I'm finding it increasingly difficult to work out why the "experts" keep getting things so wrong.
In the early days of Covid, everything was a mess, no one knew what was what and what was coming, which was fair.
These days, things have settled down to a degree and surely it isn't as hard to work out how being in the mess we are in, actually is.
Last week's inflation figure confirmed the previous estimates were wrong.
Inflation is higher than experts thought, it's at 7.3 per cent.
My prediction was it would be higher than they thought, based on among other things, the fact the United States and the UK have seen their inflation rates continue to rise and although we each have specific elements to our economic story, the general consensus is that if you printed too much money you are now in a world of pain and part of that pain is inflation.
Everyone printed too much money, but per head we made almost as big a hash of it as America has.
So the question is simple: why would we believe our inflation figure would peak at 7 per cent when the United States and the UK both have higher rates and those rates are rising?
Another question is, given the Australian Reserve Bank think they will see inflation up at 7 per cent and their economic story is vastly better than ours, why would we have deluded ourselves that our inflation would be no worse than theirs?
These figures slowly but surely are revealing the blunt cold and astonishingly bad economic picture that confronts us.
Australia, a week back, produced a record trade surplus for May. You will note the word surplus. Last week we produced our worst ever trade deficit.
Good economics suggests you sell more to the world than you buy. We don't do that, Australia does.
Singapore last week recorded second-quarter growth of 4.8 per cent, Singapore is a small island nation with five million people. We should be more like Singapore.
We don't have our second quarter numbers yet. That in itself is part of the malaise that burdens our country. We don't seem to produce an awful lot out of government that's current in the way other countries do.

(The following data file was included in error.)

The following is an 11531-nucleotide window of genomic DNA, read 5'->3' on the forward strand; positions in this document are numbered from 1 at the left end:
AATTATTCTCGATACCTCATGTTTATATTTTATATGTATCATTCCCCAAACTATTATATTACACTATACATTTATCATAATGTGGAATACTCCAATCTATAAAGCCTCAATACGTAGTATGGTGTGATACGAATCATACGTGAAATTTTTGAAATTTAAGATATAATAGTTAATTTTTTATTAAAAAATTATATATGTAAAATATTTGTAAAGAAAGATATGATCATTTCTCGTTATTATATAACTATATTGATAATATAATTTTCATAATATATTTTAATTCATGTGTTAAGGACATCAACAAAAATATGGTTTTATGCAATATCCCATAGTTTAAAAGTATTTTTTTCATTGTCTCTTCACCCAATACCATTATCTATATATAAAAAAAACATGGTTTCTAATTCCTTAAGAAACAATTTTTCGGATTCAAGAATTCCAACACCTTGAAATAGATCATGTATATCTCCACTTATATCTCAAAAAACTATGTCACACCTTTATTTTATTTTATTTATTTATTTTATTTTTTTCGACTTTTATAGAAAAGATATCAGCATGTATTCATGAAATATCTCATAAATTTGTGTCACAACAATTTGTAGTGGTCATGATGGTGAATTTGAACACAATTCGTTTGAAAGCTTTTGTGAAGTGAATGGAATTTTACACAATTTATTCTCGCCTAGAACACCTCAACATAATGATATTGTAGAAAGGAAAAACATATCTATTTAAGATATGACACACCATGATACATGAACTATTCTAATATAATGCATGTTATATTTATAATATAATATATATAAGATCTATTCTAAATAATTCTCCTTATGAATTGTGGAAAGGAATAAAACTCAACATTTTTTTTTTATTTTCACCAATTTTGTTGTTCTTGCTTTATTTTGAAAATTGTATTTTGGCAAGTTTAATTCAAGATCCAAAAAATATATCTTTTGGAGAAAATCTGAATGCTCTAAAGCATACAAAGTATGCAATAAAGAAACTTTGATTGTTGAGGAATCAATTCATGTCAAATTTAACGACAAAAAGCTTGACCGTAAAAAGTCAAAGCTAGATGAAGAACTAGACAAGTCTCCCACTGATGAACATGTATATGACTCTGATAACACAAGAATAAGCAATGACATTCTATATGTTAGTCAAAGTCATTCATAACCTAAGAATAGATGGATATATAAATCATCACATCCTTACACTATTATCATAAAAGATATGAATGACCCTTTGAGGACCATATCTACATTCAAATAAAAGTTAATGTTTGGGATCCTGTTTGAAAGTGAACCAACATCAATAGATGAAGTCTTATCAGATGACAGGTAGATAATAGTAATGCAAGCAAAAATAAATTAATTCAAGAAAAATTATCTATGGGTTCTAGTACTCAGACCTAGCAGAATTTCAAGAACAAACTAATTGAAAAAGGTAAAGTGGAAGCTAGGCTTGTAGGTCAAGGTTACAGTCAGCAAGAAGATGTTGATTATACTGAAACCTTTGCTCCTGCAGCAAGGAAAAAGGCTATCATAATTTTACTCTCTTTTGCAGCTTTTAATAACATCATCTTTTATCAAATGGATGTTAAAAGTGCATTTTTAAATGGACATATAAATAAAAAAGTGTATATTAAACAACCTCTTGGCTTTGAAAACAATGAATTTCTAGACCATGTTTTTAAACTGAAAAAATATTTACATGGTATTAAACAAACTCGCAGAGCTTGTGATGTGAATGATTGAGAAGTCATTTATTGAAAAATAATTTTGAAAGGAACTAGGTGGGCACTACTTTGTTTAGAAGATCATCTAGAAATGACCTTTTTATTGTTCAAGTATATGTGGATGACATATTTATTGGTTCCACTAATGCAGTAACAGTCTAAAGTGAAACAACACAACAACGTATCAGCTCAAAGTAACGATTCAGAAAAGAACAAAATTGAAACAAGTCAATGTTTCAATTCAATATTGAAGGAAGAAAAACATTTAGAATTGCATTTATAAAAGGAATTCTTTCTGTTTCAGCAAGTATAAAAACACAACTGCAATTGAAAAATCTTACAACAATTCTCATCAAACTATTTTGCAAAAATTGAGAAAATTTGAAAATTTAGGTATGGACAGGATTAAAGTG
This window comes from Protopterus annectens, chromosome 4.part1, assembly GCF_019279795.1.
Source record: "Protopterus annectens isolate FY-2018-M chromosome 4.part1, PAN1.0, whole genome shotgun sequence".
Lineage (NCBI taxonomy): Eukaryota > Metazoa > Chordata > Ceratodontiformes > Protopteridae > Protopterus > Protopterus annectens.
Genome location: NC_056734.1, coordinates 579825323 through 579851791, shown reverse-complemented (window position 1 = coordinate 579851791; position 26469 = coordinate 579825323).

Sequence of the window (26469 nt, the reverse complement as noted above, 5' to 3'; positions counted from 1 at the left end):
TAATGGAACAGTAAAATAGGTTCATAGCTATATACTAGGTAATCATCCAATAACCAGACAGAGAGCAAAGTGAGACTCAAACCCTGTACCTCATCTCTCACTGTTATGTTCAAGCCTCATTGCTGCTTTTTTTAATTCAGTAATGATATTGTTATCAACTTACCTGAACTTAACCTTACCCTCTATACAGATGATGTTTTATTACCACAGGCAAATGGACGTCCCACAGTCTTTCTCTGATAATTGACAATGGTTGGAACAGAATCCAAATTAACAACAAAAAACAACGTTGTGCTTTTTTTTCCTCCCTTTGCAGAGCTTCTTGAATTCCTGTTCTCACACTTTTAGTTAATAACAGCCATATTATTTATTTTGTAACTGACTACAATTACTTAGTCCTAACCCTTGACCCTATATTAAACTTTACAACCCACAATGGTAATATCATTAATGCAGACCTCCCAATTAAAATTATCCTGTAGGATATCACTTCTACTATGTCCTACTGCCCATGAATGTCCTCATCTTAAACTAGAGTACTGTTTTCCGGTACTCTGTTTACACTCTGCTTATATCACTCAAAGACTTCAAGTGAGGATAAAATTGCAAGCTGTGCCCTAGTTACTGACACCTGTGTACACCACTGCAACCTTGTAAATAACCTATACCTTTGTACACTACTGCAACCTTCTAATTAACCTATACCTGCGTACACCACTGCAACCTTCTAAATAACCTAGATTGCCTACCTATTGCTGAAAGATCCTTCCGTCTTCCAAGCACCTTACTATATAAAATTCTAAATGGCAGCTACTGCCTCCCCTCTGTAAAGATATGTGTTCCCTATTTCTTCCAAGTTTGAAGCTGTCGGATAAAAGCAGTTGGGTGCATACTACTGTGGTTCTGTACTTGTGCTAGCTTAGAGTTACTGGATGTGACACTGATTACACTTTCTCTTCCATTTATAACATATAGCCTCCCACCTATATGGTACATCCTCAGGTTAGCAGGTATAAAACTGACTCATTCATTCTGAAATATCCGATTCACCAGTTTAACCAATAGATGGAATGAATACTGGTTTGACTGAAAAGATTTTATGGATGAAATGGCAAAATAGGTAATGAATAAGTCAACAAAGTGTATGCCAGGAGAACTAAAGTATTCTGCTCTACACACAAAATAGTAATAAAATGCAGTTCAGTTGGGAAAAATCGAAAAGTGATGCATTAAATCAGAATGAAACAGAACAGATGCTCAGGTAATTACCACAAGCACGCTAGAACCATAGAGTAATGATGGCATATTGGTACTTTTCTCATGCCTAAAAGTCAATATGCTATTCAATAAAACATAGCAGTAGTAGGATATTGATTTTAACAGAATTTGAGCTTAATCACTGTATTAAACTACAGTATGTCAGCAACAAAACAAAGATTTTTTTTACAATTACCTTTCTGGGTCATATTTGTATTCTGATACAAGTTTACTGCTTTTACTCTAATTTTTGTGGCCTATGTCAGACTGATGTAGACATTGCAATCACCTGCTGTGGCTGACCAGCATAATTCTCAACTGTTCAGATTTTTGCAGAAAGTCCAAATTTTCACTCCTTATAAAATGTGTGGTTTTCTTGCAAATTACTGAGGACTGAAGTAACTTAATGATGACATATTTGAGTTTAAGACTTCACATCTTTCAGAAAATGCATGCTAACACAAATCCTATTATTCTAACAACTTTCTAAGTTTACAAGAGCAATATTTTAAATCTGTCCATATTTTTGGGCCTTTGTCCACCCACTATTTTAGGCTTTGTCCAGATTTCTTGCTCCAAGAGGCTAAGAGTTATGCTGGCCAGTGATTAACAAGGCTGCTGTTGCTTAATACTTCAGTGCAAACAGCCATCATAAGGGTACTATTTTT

Why do they have their stats and we don't have ours?
Anyway I can tell you this for nothing, our growth rate won't be 4.8 per cent. I doubt it will be much above zero, if it's above zero at all.
So out of Australia and Singapore, we will be easily the worst performing economy.
Because our economic settings are not producing the outcomes required in a post-Covid era.
Immigration isn't bringing the people in we need at the rate we need them, and we have made it even harder to get here.
Our Covid settings are not conducive to the confidence required for tourists to arrive anywhere near the numbers we need.
The Government has killed confidence by one, originally pumping too much money into the system and then two, failing to address the problem by pretending that all the inflation can be blamed on Russia's invasion of Ukraine.
The trick to working out our economic dilemma is not to delude ourselves that everyone faces the same issues.
The trick is to understand that although most of the Western world at the moment is broadly dealing with the same mess, it's the extent and size of the mess that counts.
And the extent and size of our specific mess is why we are where we are.
We have made it way worse than it ever needed to be.
Nurses not on as fast a pathway to residency as possible.
Gib board missing and construction firms falling over.
Banks saying no to borrowers who then cancel contracts, a Government that fiddles with ideological obsessions like Three Waters and centralising health systems, while the nuts and bolts of what needs doing get ignored.
The upside, as it is in most places, is the job market. We all have work ... apart from the 100,000 people on Jobseeker who astonishingly - in the tightest labour market of my lifetime - still can't find anything to do, but that's another story.
And as long as we all have work, we can pay at least some of the bills.
But that will change when the price rises of inflation can't be passed on any longer, the profits will fall, the rubber will hit the road, and the jobs will start getting cut.
The worst of this is yet to play out, and you don't need to be an expert to see, predict and understand that.